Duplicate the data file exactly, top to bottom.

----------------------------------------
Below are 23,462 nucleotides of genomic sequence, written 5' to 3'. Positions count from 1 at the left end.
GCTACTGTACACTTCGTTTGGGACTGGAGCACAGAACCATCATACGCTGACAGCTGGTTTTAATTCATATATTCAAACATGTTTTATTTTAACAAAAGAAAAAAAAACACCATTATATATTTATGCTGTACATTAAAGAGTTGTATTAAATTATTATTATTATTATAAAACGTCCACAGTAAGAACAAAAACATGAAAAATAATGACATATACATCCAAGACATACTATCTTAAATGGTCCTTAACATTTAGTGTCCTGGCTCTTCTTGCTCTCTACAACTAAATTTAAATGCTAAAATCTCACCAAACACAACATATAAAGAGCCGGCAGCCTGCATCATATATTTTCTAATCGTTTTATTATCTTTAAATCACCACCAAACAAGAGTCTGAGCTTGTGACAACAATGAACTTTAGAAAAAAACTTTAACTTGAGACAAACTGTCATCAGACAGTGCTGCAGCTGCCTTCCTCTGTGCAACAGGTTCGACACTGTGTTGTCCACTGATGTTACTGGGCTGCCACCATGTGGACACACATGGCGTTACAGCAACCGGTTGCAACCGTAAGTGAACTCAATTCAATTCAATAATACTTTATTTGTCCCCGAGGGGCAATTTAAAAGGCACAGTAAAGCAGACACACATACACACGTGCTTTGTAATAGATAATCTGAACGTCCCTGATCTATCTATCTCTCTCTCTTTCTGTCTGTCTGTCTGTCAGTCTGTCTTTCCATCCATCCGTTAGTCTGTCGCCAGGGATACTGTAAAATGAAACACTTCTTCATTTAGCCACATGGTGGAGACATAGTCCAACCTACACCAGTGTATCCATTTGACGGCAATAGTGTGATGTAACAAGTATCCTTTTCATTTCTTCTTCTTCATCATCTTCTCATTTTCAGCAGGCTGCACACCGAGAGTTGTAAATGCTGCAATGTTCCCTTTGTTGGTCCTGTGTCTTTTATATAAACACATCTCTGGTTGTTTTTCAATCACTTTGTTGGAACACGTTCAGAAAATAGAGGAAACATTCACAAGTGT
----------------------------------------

Below are 23,462 nucleotides of genomic sequence, written 5' to 3'. Positions count from 1 at the left end.
GCTACTGTACACTTCGTTTGGGACTGGAGCACAGAACCATCATACGCTGACAGCTGGTTTTAATTCATATATTCAAACATGTTTTATTTTAACAAAAGAAAAAAAAACACCATTATATATTTATGCTGTACATTAAAGAGTTGTATTAAATTATTATTATTATTATAAAACGTCCACAGTAAGAACAAAAACATGAAAAATAATGACATATACATCCAAGACATACTATCTTAAATGGTCCTTAACATTTAGTGTCCTGGCTCTTCTTGCTCTCTACAACTAAATTTAAATGCTAAAATCTCACCAAACACAACATATAAAGAGCCGGCAGCCTGCATCATATATTTTCTAATCGTTTTATTATCTTTAAATCACCACCAAACAAGAGTCTGAGCTTGTGACAACAATGAACTTTAGAAAAAAACTTTAACTTGAGACAAACTGTCATCAGACAGTGCTGCAGCTGCCTTCCTCTGTGCAACAGGTTCGACACTGTGTTGTCCACTGATGTTACTGGGCTGCCACCATGTGGACACACATGGCGTTACAGCAACCGGTTGCAACCGTAAGTGAACTCAATTCAATTCAATAATACTTTATTTGTCCCCGAGGGGCAATTTAAAAGGCACAGTAAAGCAGACACACATACACACGTGCTTTGTAATAGATAATCTGAACGTCCCTGATCTATCTATCTCTCTCTCTTTCTGTCTGTCTGTCTGTCAGTCTGTCTTTCCATCCATCCGTTAGTCTGTCGCCAGGGATACTGTAAAATGAAACACTTCTTCATTTAGCCACATGGTGGAGACATAGTCCAACCTACACCAGTGTATCCATTTGACGGCAATAGTGTGATGTAACAAGTATCCTTTTCATTTCTTCTTCTTCATCATCTTCTCATTTTCAGCAGGCTGCACACCGAGAGTTGTAAATGCTGCAATGTTCCCTTTGTTGGTCCTGTGTCTTTTATATAAACACATCTCTGGTTGTTTTTCAATCACTTTGTTGGAACACGTTCAGAAAATAGAGGAAACATTCACAAGTGT